Johnson, Patrol Officer Anthony J.

Anthony J. Johnson

END OF WATCH: October 21, 1981
Cleveland Police Department
Age: 22 | Badge# 2341

My husband, Anthony (Tony) Johnson, Sr. lived his dream of being a police officer for three months. Tony was appointed to the Cleveland Police Department on June 1, 1981. His first day on the street was July 23, 1981. He was very athletic and the fitness part of his training was exciting to him. He would come home, start stretching, asking me to join him, we had a lot of fun. He worked hard preparing to be a good cop during the seven and one-half weeks of basic training.

On October 21, 1981 at 9:36 am, he and his partner, John R. Hyland, responded to a alarm at the National City Bank branch at 16614 Harvard Avenue.

Upon arrival, one of the robbers, Leonard Jenkins came out of the bank shooting. In an exchange of gunfire, Tony was shot in the head with a .357 magnum bullet and suffered multiple skull fractures and Officer Hyland suffered a broken leg. Leonard Jenkins was hit in the chest and spine paralyzing him. Lester Jordan, Jenkin’s accomplice was not hurt and was arrested. Tony was transported to Brentwood Hospital where he underwent hours of surgery and was put on life support system. He died that night at 7:46 p.m.

On October 26, 1981, Tony was buried with full police honors, 2,250 mourners, family friends and police from all over the world bid farewell.

The day of Tony’s death changed my whole life. Police came to me and said Tony had been hurt and they would take me to the hospital. On the way to the hospital we passed the bank. There is a school next to it, and I thought there was a fight at the school and Tony got hurt there. I asked the officers questions but they would not reply.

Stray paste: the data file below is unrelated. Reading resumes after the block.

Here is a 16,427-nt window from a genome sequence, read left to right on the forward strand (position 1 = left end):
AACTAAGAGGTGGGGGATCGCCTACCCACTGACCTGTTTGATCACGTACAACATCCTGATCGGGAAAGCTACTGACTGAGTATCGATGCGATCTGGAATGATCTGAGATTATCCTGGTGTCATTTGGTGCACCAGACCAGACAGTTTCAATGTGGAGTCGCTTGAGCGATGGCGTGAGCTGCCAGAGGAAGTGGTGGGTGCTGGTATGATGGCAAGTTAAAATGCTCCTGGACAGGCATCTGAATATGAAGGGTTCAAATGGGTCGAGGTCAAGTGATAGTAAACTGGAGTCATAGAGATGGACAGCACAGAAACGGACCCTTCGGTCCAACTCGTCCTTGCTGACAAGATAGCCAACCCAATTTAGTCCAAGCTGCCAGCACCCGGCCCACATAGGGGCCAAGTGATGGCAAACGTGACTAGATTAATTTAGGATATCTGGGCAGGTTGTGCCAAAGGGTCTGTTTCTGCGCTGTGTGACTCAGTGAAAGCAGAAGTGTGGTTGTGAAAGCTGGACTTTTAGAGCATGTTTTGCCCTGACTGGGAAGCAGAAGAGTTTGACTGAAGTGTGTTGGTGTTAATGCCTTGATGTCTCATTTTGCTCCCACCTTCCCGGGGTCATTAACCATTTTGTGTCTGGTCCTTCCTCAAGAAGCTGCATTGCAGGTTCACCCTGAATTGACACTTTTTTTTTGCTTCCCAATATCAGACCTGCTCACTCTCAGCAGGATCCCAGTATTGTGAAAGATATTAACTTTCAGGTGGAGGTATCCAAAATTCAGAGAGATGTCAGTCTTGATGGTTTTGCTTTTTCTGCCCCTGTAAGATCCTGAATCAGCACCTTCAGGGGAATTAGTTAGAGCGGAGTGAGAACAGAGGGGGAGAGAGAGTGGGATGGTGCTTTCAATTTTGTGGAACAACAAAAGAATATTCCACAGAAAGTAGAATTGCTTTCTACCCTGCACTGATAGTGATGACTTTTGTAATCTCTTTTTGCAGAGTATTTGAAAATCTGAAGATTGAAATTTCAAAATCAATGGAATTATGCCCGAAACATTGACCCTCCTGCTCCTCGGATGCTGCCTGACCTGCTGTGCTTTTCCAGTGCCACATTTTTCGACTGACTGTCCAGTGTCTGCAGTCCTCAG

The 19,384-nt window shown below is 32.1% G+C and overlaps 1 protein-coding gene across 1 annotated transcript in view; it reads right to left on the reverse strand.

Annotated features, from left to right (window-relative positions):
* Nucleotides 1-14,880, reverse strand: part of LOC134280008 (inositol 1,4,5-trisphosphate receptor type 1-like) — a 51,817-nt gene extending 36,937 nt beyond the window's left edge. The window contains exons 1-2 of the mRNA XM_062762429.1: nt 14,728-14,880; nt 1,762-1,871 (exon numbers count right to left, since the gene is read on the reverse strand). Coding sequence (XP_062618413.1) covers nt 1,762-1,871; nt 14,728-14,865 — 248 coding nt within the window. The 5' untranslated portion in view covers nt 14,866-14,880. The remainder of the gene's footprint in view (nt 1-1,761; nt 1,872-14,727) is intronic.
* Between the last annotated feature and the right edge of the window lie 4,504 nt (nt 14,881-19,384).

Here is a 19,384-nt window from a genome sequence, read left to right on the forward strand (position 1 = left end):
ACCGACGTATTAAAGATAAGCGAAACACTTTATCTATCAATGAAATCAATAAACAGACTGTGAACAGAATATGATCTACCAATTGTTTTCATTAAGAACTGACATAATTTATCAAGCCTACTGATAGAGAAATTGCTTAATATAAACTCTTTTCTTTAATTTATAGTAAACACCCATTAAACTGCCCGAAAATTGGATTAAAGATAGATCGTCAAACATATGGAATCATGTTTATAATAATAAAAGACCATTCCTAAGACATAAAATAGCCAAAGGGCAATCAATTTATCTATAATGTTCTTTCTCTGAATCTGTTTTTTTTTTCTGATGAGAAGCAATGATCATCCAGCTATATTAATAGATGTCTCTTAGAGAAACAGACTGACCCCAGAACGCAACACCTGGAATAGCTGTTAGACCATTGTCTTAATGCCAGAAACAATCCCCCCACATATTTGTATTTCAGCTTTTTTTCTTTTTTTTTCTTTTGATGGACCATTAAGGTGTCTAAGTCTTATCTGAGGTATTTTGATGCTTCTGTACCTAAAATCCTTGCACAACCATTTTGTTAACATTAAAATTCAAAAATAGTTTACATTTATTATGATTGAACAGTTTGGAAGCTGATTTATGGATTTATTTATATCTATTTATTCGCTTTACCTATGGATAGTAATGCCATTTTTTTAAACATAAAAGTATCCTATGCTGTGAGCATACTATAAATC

When we arrived at the hospital, we entered a room where I thought Tony would be. Instead, my mother, father, baby, and other police officers were there. My mother hugged me. I said, “Mom, what happened?” She told me that Tony had been shot. I asked, “Where?” She said in the head. I asked if he was going to live and she said softly, “No.” I remember breaking down and a nurse giving me some water and a pill. When I was allowed to see Tony, he looked swollen and had turned a different color. I held his hand and told him Tony, Jr. and I loved and needed him.

Tony was 22 and I, 20, we just celebrated our first wedding anniversary. Tony, Jr. was just seven and one-half months old. We met in an accounting class in high school

Survivors of Anthony Johnson include Tracy, Tony, Jr., his parents, six brothers, two sisters, and his in-laws, Nathan and Selina Sampson and Crystal.

Leonard Jenkins trial lasted two weeks and he was found guilty of murder with specifications on March 26, 1982. He was sentenced to die in Ohio’s electric chair. That did not happen, in January of 1991, then Governor, Richard F. Celeste, commuted Jenkins death sentence to life in prison.

Franklin County Court of Common Pleas subsequently determined the commutation was improperly granted and reinstated Jenkins death sentence, returning him to death row in 1992. However, upon appellate review in 1997, the 1992 decision was overturned and clemency was subsequently re-instated. Leonard Jenkins remains incarcerated at the North Central Correctional Institution in Marion, Ohio. His accomplice, Lester Jordan, was given life in prison.

Life has not been easy. I have spent some time working to pass House Bill 212, that would make a Governor give a member of the victim’s immediate family three day’s advance notice before releasing a commutation or pardon to the public. Families are owed that respect. Life without Tony is hard. When our son asks about his father, I cry. It hurts me to see that Tony, Jr. never had the chance to grow up with his father around. Tony, Jr. is very smart. His hobbies are basketball and nintendo. His father would be proud of him. I still miss Tony. Many times I want to tell him things and then I realize he is gone. Physically I know he will never be with Tony, Jr. and me but in our hearts he will always love me and he is our hero! Badge 2341 has been retired but not forgotten.

Anthony Johnson’s name is inscribed on the National Law Enforcement Officers Memorial Wall, Washington, D.C. panel 51, west wall, line 13.

By: Tracy Johnson, Widow